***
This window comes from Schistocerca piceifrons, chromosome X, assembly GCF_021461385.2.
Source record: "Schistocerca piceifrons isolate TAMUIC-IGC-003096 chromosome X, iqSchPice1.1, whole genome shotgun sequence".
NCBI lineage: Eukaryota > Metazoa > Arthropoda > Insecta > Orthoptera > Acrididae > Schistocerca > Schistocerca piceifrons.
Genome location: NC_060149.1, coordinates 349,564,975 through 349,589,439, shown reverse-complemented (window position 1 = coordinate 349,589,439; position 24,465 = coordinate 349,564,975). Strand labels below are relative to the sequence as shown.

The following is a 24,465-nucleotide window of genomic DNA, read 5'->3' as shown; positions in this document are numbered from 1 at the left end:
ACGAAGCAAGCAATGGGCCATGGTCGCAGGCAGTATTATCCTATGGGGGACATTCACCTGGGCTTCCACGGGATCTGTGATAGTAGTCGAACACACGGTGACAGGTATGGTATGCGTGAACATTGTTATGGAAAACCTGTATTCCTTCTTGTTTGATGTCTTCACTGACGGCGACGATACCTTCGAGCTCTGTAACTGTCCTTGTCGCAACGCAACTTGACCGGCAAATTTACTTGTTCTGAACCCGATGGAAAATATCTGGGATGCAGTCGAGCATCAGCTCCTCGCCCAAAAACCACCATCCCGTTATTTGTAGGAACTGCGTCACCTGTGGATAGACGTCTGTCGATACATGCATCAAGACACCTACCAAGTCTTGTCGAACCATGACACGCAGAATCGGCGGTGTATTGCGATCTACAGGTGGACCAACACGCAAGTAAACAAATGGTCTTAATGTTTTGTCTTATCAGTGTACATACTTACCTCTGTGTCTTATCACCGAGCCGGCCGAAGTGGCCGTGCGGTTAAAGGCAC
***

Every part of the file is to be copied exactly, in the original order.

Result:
This window comes from Schistocerca piceifrons, chromosome X, assembly GCF_021461385.2.
Source record: "Schistocerca piceifrons isolate TAMUIC-IGC-003096 chromosome X, iqSchPice1.1, whole genome shotgun sequence".
NCBI lineage: Eukaryota > Metazoa > Arthropoda > Insecta > Orthoptera > Acrididae > Schistocerca > Schistocerca piceifrons.
Genome location: NC_060149.1, coordinates 349,564,975 through 349,589,439, shown reverse-complemented (window position 1 = coordinate 349,589,439; position 24,465 = coordinate 349,564,975). Strand labels below are relative to the sequence as shown.

The following is a 24,465-nucleotide window of genomic DNA, read 5'->3' as shown; positions in this document are numbered from 1 at the left end:
ACGAAGCAAGCAATGGGCCATGGTCGCAGGCAGTATTATCCTATGGGGGACATTCACCTGGGCTTCCACGGGATCTGTGATAGTAGTCGAACACACGGTGACAGGTATGGTATGCGTGAACATTGTTATGGAAAACCTGTATTCCTTCTTGTTTGATGTCTTCACTGACGGCGACGATACCTTCGAGCTCTGTAACTGTCCTTGTCGCAACGCAACTTGACCGGCAAATTTACTTGTTCTGAACCCGATGGAAAATATCTGGGATGCAGTCGAGCATCAGCTCCTCGCCCAAAAACCACCATCCCGTTATTTGTAGGAACTGCGTCACCTGTGGATAGACGTCTGTCGATACATGCATCAAGACACCTACCAAGTCTTGTCGAACCATGACACGCAGAATCGGCGGTGTATTGCGATCTACAGGTGGACCAACACGCAAGTAAACAAATGGTCTTAATGTTTTGTCTTATCAGTGTACATACTTACCTCTGTGTCTTATCACCGAGCCGGCCGAAGTGGCCGTGCGGTTAAAGGCAC